This time the "Odd Couple" of police work are involved in a story just as action-packed as the first venture but more cartoonish in execution.
The pair have a better adversary, though. He's a South African baddie played by Joss Ackland, a Minister of Diplomatic Affairs who hides behinds his diplomatic immunity to smuggle gold and launder money. And his henchman, played by Derrick O'Conner, turns out to be even more wicked than we initially believe, a plot twist I won't reveal. Riggs's love interest is the Minister's secretary, played by Patsy Kensit. Sometimes, it doesn't pay to be the hero's girlfriend.
Among the film's highlights is watching poor Murtaugh's face as his house or his wife's car or his boat get inevitably smashed apart. Nor can we forget everybody's favorite creep, Leo Getz, played by Joe Pesci, a character who made such a positive impact on audiences that the filmmakers brought him back for the third episode. Getz is a crooked bookkeeper being kept in the government's witness protection program until he can testify against some hoods.
Riggs and Murtaugh get assigned to protect him, and, wouldn't you know it, he is somehow connected to the evil South African diplomat. Richard Donner again directs with a frantic pace, this time leavened by even more funny business.
The most obvious difference between this second adventure of mismatched policemen Riggs (Mel Gibson) and Murtaugh (Danny Glover) and the first one in the series is the improvement in DVD picture and sound. Of course, if you hadn't seen the first one, I guess the improvement wouldn't be so obvious.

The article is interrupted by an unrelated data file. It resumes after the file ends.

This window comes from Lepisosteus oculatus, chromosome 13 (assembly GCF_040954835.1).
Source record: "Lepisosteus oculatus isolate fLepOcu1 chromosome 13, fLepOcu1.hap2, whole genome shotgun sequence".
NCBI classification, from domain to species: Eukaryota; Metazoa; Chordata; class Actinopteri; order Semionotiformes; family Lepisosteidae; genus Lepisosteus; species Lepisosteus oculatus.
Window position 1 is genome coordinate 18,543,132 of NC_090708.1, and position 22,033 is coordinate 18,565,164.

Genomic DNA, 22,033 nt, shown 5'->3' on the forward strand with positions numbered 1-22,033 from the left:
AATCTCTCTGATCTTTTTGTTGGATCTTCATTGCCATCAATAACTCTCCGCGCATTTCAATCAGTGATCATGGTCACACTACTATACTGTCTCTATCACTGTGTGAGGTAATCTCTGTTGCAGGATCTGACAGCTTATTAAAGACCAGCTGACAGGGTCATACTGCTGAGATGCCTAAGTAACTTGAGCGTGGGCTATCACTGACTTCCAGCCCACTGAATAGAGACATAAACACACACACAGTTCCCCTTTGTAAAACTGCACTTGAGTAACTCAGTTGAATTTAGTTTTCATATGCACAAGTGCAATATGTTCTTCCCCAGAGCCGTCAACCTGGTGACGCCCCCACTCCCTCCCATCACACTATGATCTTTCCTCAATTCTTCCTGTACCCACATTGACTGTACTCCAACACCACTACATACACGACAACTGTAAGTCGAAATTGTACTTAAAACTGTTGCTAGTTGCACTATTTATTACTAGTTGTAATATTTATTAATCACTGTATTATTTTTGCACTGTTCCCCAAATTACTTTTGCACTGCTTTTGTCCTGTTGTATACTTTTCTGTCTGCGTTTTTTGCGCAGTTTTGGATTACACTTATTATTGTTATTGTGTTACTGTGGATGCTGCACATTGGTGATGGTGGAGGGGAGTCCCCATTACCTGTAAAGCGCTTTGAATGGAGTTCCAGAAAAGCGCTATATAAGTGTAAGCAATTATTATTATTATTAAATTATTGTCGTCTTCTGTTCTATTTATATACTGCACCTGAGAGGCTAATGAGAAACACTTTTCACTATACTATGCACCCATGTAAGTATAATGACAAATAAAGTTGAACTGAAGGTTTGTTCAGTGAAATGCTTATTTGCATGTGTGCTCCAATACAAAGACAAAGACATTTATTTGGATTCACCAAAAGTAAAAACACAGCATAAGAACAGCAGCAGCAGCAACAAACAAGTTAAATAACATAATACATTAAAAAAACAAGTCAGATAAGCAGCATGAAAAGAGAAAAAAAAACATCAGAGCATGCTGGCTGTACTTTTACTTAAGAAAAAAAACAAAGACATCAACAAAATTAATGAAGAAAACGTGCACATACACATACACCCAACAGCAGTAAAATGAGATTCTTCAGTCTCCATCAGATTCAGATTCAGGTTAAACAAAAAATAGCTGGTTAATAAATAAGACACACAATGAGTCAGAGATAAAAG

Anyway, whereas "Lethal Weapon" was originally shown in a standard 1.85:1 widescreen ratio, "Lethal Weapon 2" was filmed in a much wider 2.35:1 ratio Panavision.. More important, however, the colors in "Lethal Weapon 2" are brighter, cleaner, crisper, and better defined in than in the first film. The hues are more vibrant and alive, and only occasionally is a glimmer of light misplaced.
In addition, its Dolby Digital 5.1 sound is better focused and wider ranging, with greater accuracy in the rear channels.
Unfortunately, Warner Brothers offer no more extras on this "Director's Cut" edition than they did on the first "Lethal Weapon" disc. There are just a few minutes of previously unseen material, a DTS audio option, a four-minute "Stunts and Action" featurette, and some brief cast and production notes.
Overall, I find the exaggerated thrills of the series a bit tiring, but my opinion appears to be in the minority. Of the three "Lethal Weapon" films currently being offered by Warner Brothers in DVD Director's Cuts, this one is perhaps the best balanced in terms of excitement and humor.